Research Communications

Big-nosed, long-horned dinosaur discovered in Utah 

July 18, 2013

A new species of horned dinosaur with a notably large nose was discovered in Utah by a scientist now working as a paleontology laboratory coordinator at Ohio University.

Eric Lund was part of a team of scientists that unearthed the bones of the ancient beast at the Grand Staircase-Escalante National Monument in southern Utah in 2006. During his time as a graduate student and lab manager at the University of Utah, Lund performed the fossil preparation on the specimen and wrote up the original description of the taxon.

Nasutoceratops. Image courtesy of the Natural History Museum of Utah.

The newly discovered dinosaur, belonging to the same family as the famous Triceratops, was announced Wednesday in the British scientific journal Proceedings of the Royal Society B. Lead author on the paper is Scott Sampson of the Denver Museum of Nature and Science, previously with the University of Utah and the Natural History Museum of Utah.  

Horned dinosaurs, or “ceratopsids,” were a group of big-bodied, four-footed herbivores that lived during the Late Cretaceous Period. As epitomized by Triceratops, most members of this group have huge skulls bearing a single horn over the nose, one horn over each eye, and an elongate, bony frill at the rear. The newly discovered species, Nasutoceratops titusi, possesses several unique features, including an oversized nose relative to other members of the family, and exceptionally long, curving, forward-oriented horns over the eyes.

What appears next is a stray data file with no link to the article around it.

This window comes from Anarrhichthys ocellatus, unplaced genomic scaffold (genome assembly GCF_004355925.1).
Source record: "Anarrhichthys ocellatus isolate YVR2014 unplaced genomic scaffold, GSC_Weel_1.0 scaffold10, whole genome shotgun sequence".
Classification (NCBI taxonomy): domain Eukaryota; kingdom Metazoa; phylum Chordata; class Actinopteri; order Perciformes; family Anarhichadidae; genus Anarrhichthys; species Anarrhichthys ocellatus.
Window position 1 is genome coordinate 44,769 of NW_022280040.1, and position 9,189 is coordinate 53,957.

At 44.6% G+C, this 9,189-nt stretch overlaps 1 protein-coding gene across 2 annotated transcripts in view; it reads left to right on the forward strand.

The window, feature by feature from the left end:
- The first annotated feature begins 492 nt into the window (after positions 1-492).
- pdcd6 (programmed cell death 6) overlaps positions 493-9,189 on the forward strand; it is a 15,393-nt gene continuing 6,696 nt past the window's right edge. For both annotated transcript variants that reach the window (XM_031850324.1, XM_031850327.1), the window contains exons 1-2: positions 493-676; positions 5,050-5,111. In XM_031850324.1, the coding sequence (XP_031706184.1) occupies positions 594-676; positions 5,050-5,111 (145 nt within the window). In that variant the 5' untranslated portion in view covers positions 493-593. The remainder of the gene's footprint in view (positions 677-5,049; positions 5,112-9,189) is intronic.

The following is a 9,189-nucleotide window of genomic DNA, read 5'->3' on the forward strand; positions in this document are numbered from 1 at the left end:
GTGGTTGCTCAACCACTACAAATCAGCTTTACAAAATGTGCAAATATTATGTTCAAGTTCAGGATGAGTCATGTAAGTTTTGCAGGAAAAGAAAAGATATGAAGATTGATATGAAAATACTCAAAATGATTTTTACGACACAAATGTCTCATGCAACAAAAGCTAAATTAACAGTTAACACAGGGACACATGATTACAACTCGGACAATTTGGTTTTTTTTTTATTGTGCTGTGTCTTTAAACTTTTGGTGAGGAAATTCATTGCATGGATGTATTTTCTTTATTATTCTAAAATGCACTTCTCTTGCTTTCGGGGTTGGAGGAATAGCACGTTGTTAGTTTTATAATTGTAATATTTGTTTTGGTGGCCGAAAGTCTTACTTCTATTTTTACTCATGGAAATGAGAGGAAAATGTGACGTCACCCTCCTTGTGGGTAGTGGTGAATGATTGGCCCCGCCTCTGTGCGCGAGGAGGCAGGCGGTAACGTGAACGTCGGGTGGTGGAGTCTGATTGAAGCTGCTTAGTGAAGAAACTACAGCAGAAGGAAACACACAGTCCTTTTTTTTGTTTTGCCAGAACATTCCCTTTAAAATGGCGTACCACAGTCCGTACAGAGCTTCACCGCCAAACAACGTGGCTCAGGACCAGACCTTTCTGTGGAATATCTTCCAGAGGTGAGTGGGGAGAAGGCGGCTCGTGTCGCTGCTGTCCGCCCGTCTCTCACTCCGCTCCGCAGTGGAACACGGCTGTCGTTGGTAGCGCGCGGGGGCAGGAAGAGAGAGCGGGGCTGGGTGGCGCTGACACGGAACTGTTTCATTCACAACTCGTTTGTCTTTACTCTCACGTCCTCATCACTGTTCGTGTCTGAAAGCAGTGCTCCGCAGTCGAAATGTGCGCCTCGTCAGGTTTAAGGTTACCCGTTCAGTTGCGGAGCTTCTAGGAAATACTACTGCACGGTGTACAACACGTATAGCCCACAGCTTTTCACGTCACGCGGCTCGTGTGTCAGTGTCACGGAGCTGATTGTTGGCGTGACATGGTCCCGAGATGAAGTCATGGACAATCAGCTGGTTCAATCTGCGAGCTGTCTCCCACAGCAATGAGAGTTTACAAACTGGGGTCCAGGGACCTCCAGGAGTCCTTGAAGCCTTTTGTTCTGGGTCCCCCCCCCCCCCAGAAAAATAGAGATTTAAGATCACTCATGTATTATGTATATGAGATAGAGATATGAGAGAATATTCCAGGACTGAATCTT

Nasutoceratops is a wondrous example of just how much more we have to learn about with world of dinosaurs,” Lund said. “Many more exciting fossils await discovery in Grand Staircase-Escalante National Monument.”
Eric Lund works with the skull of the new discovery. Photo courtesy of the Natural History Museum of Utah.

Lund joined Ohio University’s Heritage College of Osteopathic Medicine in 2011 as paleontology laboratory coordinator for Patrick O’Connor, professor of biomedical sciences. Lund currently is leading a new study on another new ceratopsian collected a few years ago in Utah, O’Connor said. This fall, he will begin work on a doctoral degree through Ohio University’s Individual Interdisciplinary Program.

The discovery of Nasutoceratops titusi has received international media coverage this week, including in Scientific American and Discover magazine and on National Public Radio and the BBC.

For more information about the finding, visit the Natural History Museum of Utah.